More South Africans are buying food on credit to make it to the end of the month

A growing number of South Africans are using credit to purchases basic necessities such as groceries, says Debt Rescue chief executive Neil Roets.

Roets told CapeTalk that this issue has grown in recent months due to the country’s high unemployment rate, combined with the rising cost of food.

“The fact that you are buying things like normal groceries on credit, means that you are by default over-indebted. You are never supposed to finance these things.

“What it also tells us is that there are a lot of people that are over-indebted and not able to pay back their credit providers in such manner that they have enough money left at the end of the month to pay for their essential needs.”

Roets said that the situation has been exacerbated by the Covid-19 lockdown which meant that many workers have not seen any salary increases over the last year.

By comparison, prices have continued to increase. “Unfortunately salaries are just not going up in line with these increases,” he said.

Consumers have taken a knock

FNB chief economist Mamello Matikinca-Ngwenya says a string of negative developments has knocked less affluent consumers in recent months.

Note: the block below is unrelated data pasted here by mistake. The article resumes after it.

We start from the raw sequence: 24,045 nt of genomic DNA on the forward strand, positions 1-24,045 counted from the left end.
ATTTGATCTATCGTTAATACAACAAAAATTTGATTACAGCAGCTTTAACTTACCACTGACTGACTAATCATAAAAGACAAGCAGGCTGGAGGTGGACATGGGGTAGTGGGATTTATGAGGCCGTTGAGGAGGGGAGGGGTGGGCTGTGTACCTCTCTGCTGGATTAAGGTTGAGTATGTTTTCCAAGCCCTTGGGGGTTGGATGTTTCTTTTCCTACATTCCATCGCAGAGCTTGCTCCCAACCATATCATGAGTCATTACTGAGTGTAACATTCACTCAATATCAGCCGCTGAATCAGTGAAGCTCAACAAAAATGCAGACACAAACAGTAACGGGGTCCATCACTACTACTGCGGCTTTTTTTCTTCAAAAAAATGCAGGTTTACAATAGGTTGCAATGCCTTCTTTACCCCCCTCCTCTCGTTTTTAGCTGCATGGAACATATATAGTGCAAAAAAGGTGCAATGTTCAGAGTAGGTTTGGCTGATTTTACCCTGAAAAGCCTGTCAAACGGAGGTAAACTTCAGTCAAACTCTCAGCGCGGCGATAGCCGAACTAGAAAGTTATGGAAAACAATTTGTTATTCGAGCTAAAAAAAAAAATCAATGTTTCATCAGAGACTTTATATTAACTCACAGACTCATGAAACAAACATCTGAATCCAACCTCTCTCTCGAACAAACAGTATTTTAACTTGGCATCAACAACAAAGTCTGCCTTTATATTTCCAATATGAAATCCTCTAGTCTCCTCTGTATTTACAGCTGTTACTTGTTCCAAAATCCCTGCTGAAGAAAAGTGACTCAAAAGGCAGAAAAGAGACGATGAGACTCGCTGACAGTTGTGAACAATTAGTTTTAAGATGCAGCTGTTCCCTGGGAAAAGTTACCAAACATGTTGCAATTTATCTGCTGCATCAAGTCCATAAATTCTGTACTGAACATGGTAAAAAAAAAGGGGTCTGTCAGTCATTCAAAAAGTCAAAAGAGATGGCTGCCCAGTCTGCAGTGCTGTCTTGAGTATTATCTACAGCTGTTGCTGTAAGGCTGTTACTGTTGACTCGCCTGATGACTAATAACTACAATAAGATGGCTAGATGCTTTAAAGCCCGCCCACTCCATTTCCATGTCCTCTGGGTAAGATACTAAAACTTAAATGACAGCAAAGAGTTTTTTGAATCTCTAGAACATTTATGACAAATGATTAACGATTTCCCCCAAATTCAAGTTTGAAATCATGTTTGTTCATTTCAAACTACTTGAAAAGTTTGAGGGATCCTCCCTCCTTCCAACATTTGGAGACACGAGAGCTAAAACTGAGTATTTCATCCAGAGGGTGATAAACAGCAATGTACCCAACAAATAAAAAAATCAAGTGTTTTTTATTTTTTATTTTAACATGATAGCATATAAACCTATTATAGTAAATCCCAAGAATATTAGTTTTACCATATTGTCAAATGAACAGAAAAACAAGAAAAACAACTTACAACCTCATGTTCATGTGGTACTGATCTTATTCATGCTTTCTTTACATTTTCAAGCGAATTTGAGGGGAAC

This includes soaring food and fuel prices, the onset of the third wave of Covid-19 infections in South Africa and the feeble recovery in low-skilled employment following unprecedented job losses last year, she said in a research note this week.

“The decline in consumer confidence during the second quarter of 2021 points to a lower willingness to spend among consumers and will likely translate into slower growth in overall consumer spending compared to the impressive first-quarter growth rate,” said Matikinca-Ngwenya.

However, she also pointed out that clear signs of a two-speed consumer market have started to emerge.”

“Following strong spending on food and other groceries during 2020, volume growth in the non-durable goods category is now coming under pressure on the back of a significant deterioration in the household finances of low-income consumers – who typically spend the bulk of their income on food and basic necessities.”

In contrast, durable and semi-durable goods sales volumes are being supported by pent-up demand from high- and middle-income consumers, who reduced their debt in 2020 on the back of record-low interest rates, accumulated savings by slashing their spending, she said.

This group also benefitted the most from the personal income tax cuts announced in the February national budget.

“Although durable and semi-durable goods sales are also likely to experience some headwinds in the third quarter in the form of the fast-spreading third wave of infections and possible further economic restrictions, the medium-term prospects for these categories, and high-income consumers, are decidedly rosier compared to the outlook for the non-durable goods category and
low-income consumers).

“In the absence of further expansionary welfare spending by the government, the prospects for low-income consumers and non-durable goods retailers are very much tied to job creation, which has been the Achilles heel of the South African economy.”

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